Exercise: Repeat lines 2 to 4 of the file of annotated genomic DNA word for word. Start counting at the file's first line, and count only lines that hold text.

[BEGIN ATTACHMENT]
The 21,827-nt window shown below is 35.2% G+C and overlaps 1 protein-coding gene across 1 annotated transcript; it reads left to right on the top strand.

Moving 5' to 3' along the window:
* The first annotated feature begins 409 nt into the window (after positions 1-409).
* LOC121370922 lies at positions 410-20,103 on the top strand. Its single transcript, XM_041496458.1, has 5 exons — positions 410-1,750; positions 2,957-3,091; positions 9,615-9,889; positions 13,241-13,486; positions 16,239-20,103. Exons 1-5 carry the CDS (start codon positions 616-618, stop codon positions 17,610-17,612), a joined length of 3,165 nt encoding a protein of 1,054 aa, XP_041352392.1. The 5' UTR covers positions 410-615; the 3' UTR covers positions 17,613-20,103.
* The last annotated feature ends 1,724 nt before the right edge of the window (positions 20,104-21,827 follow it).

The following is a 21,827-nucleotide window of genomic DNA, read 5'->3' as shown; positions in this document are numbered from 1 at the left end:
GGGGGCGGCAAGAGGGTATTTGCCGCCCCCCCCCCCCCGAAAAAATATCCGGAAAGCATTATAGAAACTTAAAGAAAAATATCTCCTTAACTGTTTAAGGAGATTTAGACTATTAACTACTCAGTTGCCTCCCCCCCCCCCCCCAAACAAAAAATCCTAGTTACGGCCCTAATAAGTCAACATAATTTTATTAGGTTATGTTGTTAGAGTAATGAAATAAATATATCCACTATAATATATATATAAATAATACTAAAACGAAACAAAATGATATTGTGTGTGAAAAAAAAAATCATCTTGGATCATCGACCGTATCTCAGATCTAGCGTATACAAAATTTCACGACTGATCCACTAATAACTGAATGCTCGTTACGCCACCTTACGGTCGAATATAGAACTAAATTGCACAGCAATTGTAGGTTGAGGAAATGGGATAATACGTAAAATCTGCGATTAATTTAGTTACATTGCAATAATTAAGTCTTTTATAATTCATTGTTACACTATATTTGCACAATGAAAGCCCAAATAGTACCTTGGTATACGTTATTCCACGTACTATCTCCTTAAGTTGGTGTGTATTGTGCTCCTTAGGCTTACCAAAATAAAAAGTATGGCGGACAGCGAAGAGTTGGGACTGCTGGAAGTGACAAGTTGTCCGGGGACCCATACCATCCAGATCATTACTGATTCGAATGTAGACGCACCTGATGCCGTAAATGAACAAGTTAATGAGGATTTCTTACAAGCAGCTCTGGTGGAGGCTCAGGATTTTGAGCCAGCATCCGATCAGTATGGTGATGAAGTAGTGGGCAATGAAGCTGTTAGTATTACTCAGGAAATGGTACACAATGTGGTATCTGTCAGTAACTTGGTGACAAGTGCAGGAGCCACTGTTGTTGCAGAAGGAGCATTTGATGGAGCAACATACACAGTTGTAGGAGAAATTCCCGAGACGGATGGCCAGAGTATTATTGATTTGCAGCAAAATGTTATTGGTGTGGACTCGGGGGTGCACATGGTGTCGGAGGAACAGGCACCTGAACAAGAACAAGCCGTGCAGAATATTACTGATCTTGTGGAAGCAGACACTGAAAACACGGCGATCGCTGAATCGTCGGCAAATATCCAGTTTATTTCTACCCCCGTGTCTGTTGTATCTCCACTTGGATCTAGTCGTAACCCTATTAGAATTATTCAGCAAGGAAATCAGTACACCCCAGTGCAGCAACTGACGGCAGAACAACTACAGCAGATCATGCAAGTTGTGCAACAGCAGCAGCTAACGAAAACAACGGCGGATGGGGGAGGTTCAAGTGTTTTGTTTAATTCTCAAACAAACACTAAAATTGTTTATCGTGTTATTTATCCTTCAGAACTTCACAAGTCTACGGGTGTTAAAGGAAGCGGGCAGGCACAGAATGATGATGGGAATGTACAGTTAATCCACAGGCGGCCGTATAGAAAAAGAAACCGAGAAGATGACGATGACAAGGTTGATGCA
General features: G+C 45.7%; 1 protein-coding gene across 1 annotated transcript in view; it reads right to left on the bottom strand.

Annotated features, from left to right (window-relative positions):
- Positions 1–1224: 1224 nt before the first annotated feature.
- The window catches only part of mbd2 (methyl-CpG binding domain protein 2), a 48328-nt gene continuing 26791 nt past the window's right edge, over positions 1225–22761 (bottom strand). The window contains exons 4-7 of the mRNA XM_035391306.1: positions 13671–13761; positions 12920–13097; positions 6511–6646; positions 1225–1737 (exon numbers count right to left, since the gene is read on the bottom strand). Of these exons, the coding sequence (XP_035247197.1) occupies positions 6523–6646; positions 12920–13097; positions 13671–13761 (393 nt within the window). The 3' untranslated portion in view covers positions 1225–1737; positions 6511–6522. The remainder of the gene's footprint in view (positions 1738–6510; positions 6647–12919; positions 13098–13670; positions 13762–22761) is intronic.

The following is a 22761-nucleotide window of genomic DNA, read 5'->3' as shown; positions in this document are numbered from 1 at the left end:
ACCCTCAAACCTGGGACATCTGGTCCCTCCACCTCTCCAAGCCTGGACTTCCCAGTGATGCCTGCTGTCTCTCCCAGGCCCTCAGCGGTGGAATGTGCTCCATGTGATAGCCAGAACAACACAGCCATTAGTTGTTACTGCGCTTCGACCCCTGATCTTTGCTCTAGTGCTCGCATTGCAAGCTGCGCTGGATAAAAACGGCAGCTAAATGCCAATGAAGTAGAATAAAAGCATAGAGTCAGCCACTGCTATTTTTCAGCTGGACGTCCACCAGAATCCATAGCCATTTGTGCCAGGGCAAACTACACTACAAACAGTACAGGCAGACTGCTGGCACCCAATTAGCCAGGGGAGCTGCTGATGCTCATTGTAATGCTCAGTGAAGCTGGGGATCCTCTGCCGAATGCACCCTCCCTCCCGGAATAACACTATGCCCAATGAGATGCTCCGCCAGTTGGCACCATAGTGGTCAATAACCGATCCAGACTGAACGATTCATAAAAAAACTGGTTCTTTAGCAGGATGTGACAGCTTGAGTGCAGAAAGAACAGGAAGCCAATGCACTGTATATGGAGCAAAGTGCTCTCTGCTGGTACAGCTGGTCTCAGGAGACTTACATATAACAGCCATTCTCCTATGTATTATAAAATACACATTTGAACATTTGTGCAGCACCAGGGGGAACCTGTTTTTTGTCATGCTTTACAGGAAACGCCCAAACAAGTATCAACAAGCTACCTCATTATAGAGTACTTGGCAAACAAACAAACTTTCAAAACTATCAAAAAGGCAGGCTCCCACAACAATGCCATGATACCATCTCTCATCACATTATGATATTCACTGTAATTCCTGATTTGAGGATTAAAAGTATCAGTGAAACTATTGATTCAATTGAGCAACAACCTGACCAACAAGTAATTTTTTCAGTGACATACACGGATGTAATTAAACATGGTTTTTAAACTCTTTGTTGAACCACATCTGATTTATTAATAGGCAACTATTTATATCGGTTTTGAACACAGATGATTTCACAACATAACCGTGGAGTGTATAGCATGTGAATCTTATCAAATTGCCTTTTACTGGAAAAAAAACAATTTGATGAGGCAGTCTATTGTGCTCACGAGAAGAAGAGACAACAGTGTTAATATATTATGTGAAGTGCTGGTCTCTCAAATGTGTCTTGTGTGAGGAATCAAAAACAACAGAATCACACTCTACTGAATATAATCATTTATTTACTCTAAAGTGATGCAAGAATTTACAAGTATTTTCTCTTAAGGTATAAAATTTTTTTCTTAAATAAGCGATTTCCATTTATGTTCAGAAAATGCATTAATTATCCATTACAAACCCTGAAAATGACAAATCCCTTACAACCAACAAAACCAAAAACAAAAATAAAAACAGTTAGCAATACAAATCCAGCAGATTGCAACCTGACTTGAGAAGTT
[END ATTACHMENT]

Moving 5' to 3' along the window:
* The first annotated feature begins 409 nt into the window (after positions 1-409).
* LOC121370922 lies at positions 410-20,103 on the top strand. Its single transcript, XM_041496458.1, has 5 exons — positions 410-1,750; positions 2,957-3,091; positions 9,615-9,889; positions 13,241-13,486; positions 16,239-20,103. Exons 1-5 carry the CDS (start codon positions 616-618, stop codon positions 17,610-17,612), a joined length of 3,165 nt encoding a protein of 1,054 aa, XP_041352392.1. The 5' UTR covers positions 410-615; the 3' UTR covers positions 17,613-20,103.